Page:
The United States government takes serious precautions to prevent the exploitation and abuse of foreign workers and to stop businesses from cutting costs by choosing to hire cheap foreign labor over American employees. Rules and regulations are in place to ensure that employers must provide accurate information about the positions they offer to foreign workers and any false advertising designed to deceive them is considered fraud in foreign labor contracting, a crime punishable under federal law.

Common Cases of Foreign Labor Contracting Fraud: A Deep Dive

Recent foreign labor contracting fraud cases have unveiled several types of false information being provided to foreign employees. In many instances, employers have deceitfully made:

  • False claims about the nature of work
  • Misrepresentations about study opportunities
  • Undisclosed requirements of paying for housing
  • Distorted accounts of living conditions
  • Hidden charges for food and transportation
  • Prohibitions from taking other jobs, despite prior approval
  • Lower-than-promised wages, even less than the federal minimum wage

The Interconnection between Foreign Labor Contracting Fraud and Other Federal Crimes

Alarmingly, in many situations involving illegal activity and foreign worker deception, the employer has also engaged in other federal offenses. Visa fraud is commonly found to coexist alongside foreign labor contracting fraud, often due to false statements made concerning the employees’ job expectations and working conditions. Additionally, businesses mistreating foreign workers may also be violating the Fair Labor Standards Act, which enforces wage and hour protocols.

Harsh Federal Penalties to Discourage Foreign Labor Contracting Fraud

To send a strong message against illegal behavior involving foreign labor and illegitimate visas, the federal government has assigned severe penalties for those found guilty. Offenders can face a prison sentence of up to five years and fines as high as $250,000 per count for fraud in foreign labor contracting. Simultaneously, visa fraud convictions attract a sentence of up to 15 years imprisonment along with a $250,000 fine for each count. Wage and hour violations, often part of foreign labor contracting fraud cases, are met with up to six years in prison and a $10,000 fine for each offense.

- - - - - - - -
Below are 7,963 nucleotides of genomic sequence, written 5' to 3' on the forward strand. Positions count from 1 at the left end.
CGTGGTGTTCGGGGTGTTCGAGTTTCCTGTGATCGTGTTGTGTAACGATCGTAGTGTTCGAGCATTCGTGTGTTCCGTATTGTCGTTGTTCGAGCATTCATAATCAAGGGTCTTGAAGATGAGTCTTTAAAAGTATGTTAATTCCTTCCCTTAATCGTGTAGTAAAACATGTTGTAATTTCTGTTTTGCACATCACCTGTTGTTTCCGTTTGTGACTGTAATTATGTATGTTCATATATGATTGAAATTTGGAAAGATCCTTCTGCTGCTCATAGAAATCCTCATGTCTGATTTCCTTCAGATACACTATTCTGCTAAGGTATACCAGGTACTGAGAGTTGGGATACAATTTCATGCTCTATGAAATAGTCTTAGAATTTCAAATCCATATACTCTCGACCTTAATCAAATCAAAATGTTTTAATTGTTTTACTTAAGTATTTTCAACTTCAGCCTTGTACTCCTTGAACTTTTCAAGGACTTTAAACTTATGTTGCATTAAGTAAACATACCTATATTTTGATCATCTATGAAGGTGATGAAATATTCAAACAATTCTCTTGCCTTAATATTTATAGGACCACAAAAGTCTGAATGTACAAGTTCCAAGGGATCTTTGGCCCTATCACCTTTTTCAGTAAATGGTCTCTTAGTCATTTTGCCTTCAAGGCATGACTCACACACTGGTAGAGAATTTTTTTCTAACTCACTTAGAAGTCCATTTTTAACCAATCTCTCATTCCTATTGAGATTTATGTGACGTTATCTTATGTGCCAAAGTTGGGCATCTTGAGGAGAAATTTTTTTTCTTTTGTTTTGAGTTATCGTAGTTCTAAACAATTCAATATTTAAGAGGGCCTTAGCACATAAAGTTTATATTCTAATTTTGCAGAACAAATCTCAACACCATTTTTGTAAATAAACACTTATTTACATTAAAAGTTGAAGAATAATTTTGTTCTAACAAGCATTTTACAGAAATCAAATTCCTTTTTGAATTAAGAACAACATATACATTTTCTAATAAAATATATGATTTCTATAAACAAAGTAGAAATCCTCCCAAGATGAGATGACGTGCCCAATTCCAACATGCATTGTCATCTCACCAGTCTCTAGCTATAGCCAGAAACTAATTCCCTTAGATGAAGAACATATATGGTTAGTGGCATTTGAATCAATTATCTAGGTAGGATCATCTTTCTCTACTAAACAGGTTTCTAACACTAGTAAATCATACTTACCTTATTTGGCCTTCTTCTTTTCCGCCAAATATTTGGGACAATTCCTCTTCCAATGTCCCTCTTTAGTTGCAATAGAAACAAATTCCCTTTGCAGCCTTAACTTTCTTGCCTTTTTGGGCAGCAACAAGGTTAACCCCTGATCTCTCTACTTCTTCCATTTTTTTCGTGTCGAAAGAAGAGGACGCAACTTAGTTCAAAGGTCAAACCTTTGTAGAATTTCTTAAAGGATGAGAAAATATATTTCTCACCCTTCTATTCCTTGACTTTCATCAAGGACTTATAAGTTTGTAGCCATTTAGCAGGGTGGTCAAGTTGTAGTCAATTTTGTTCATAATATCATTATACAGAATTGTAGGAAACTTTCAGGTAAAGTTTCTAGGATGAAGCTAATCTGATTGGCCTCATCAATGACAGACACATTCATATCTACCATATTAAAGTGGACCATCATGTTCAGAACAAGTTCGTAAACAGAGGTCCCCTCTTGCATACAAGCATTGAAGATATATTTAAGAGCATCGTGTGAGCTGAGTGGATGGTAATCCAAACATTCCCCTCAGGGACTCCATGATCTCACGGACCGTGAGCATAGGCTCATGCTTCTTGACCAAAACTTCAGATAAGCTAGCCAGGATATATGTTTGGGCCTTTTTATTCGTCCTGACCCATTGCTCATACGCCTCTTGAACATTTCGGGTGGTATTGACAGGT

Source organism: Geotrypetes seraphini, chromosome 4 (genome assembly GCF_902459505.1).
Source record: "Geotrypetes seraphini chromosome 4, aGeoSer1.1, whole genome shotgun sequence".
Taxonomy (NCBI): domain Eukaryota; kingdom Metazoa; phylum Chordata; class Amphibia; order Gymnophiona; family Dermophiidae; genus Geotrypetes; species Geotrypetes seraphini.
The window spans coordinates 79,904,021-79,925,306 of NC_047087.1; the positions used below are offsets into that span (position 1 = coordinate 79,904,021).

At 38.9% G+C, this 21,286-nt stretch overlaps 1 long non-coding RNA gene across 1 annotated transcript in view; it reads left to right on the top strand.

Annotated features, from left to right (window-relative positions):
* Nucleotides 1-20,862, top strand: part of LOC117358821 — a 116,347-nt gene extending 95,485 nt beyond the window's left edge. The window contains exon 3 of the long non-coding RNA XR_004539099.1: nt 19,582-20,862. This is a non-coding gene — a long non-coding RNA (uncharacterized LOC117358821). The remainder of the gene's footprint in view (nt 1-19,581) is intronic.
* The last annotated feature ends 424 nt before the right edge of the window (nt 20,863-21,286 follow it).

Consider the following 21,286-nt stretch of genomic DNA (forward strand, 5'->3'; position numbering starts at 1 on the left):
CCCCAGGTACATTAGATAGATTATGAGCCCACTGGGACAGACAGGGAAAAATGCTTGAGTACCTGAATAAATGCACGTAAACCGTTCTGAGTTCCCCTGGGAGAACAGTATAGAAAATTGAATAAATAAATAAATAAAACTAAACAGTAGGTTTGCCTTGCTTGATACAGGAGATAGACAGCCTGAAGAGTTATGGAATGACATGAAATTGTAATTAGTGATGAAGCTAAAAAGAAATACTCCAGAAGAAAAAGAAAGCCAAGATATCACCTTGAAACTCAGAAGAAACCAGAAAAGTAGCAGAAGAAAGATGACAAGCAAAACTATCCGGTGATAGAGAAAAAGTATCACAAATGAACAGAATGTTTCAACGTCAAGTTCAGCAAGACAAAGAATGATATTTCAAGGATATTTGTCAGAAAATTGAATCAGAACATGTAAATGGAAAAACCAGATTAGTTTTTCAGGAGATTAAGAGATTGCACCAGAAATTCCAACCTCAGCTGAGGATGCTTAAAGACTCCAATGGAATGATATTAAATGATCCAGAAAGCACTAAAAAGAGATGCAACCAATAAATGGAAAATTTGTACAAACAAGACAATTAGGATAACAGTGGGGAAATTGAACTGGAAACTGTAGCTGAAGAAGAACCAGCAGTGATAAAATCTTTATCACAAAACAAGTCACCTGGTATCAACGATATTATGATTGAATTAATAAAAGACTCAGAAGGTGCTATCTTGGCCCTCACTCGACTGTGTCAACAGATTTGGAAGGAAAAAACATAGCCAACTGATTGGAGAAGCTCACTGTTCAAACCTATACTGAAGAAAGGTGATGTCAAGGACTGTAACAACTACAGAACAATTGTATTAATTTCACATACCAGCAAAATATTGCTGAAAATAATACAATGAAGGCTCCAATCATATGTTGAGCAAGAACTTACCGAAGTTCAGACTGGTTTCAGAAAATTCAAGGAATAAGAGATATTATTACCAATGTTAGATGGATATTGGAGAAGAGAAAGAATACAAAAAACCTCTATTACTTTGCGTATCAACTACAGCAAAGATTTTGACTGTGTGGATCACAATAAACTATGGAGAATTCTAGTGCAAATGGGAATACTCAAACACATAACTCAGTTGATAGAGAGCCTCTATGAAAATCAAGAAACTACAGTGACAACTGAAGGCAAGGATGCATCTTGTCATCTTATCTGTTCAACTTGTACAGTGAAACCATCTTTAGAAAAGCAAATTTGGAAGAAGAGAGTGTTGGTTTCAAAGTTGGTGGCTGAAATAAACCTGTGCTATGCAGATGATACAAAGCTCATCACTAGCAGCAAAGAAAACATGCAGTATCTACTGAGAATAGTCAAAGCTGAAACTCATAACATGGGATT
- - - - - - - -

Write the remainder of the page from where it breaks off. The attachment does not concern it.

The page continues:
Seeking Aid from Experienced Criminal Defense Attorneys

If you or someone you know is facing investigations or charges of fraud in foreign labor contracting, it is imperative to seek the guidance of a skilled criminal defense attorney without delay. Knowledge and expertise in the intricate field of immigration law, along with broader experience in white-collar crime cases, could mean the difference between success and failure in your defense.

An attorney well-versed in foreign labor contracting issues will diligently work with you to defend your legal rights, negotiate potential plea agreements with prosecutors, and, if necessary, present a compelling defense before a judge and jury. As the investigation unfurls, the support of a shrewd and savvy legal advisor will prove invaluable in ensuring the best possible outcome for your case.